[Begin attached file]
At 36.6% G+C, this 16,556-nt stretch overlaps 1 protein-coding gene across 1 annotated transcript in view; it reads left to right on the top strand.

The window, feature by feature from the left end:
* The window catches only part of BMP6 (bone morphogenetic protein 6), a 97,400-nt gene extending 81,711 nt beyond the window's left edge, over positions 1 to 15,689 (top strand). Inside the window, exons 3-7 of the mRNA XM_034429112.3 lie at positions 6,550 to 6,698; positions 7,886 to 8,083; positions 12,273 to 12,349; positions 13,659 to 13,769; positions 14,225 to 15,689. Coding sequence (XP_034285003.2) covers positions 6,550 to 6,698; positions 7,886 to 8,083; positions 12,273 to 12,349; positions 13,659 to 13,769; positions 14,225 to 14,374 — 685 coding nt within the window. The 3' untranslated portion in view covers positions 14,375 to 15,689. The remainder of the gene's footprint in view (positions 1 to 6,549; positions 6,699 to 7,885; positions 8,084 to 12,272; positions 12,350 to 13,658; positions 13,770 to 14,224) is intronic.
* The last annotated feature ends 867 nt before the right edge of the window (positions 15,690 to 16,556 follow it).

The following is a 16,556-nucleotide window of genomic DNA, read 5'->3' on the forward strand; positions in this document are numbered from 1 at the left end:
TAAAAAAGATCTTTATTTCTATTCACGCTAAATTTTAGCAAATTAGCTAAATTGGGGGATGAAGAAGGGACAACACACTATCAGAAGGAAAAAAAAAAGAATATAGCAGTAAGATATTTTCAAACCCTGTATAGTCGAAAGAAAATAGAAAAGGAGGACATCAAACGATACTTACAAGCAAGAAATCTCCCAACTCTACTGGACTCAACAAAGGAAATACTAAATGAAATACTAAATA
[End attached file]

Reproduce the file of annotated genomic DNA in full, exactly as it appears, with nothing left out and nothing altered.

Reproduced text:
At 36.6% G+C, this 16,556-nt stretch overlaps 1 protein-coding gene across 1 annotated transcript in view; it reads left to right on the top strand.

The window, feature by feature from the left end:
* The window catches only part of BMP6 (bone morphogenetic protein 6), a 97,400-nt gene extending 81,711 nt beyond the window's left edge, over positions 1 to 15,689 (top strand). Inside the window, exons 3-7 of the mRNA XM_034429112.3 lie at positions 6,550 to 6,698; positions 7,886 to 8,083; positions 12,273 to 12,349; positions 13,659 to 13,769; positions 14,225 to 15,689. Coding sequence (XP_034285003.2) covers positions 6,550 to 6,698; positions 7,886 to 8,083; positions 12,273 to 12,349; positions 13,659 to 13,769; positions 14,225 to 14,374 — 685 coding nt within the window. The 3' untranslated portion in view covers positions 14,375 to 15,689. The remainder of the gene's footprint in view (positions 1 to 6,549; positions 6,699 to 7,885; positions 8,084 to 12,272; positions 12,350 to 13,658; positions 13,770 to 14,224) is intronic.
* The last annotated feature ends 867 nt before the right edge of the window (positions 15,690 to 16,556 follow it).

The following is a 16,556-nucleotide window of genomic DNA, read 5'->3' on the forward strand; positions in this document are numbered from 1 at the left end:
TAAAAAAGATCTTTATTTCTATTCACGCTAAATTTTAGCAAATTAGCTAAATTGGGGGATGAAGAAGGGACAACACACTATCAGAAGGAAAAAAAAAAGAATATAGCAGTAAGATATTTTCAAACCCTGTATAGTCGAAAGAAAATAGAAAAGGAGGACATCAAACGATACTTACAAGCAAGAAATCTCCCAACTCTACTGGACTCAACAAAGGAAATACTAAATGAAATACTAAATA